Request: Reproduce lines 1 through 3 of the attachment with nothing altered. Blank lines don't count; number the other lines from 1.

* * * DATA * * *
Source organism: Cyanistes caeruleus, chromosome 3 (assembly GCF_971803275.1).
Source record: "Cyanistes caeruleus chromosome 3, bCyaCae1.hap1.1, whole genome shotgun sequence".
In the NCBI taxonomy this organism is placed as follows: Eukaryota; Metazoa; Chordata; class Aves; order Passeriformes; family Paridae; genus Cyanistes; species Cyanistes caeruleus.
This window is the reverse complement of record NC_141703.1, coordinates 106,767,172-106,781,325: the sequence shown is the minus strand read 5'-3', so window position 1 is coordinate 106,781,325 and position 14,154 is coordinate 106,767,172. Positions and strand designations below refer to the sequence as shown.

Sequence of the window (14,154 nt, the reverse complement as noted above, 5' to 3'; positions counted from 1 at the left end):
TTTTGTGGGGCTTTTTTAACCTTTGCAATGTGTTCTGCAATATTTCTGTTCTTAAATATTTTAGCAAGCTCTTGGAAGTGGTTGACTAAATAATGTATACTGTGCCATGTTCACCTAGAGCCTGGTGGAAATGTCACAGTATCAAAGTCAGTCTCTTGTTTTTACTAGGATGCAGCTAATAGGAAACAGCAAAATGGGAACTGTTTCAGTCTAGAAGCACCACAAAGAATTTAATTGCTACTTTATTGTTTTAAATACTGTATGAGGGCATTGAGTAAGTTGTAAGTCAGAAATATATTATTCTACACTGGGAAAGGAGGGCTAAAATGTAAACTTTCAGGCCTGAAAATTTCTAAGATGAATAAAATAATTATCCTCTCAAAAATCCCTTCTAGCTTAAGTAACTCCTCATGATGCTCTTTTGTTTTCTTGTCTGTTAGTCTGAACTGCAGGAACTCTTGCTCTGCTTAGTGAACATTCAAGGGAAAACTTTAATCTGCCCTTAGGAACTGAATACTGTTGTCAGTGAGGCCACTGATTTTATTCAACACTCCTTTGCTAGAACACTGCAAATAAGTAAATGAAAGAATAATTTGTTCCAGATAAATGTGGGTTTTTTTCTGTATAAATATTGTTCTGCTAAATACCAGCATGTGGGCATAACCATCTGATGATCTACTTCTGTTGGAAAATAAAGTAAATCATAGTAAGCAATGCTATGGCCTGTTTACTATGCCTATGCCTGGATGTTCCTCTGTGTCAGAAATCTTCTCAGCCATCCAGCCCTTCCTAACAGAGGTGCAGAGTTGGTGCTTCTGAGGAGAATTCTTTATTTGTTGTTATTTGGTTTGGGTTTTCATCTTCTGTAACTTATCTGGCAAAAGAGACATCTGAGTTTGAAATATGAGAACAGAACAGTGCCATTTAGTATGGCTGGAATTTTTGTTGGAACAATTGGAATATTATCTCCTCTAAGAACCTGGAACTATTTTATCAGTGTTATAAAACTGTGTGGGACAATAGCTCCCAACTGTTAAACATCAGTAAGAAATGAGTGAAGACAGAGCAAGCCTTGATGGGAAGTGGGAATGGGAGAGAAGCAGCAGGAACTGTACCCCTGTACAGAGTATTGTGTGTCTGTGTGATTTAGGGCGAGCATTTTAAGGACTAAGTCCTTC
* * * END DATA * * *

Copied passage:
Source organism: Cyanistes caeruleus, chromosome 3 (assembly GCF_971803275.1).
Source record: "Cyanistes caeruleus chromosome 3, bCyaCae1.hap1.1, whole genome shotgun sequence".
In the NCBI taxonomy this organism is placed as follows: Eukaryota; Metazoa; Chordata; class Aves; order Passeriformes; family Paridae; genus Cyanistes; species Cyanistes caeruleus.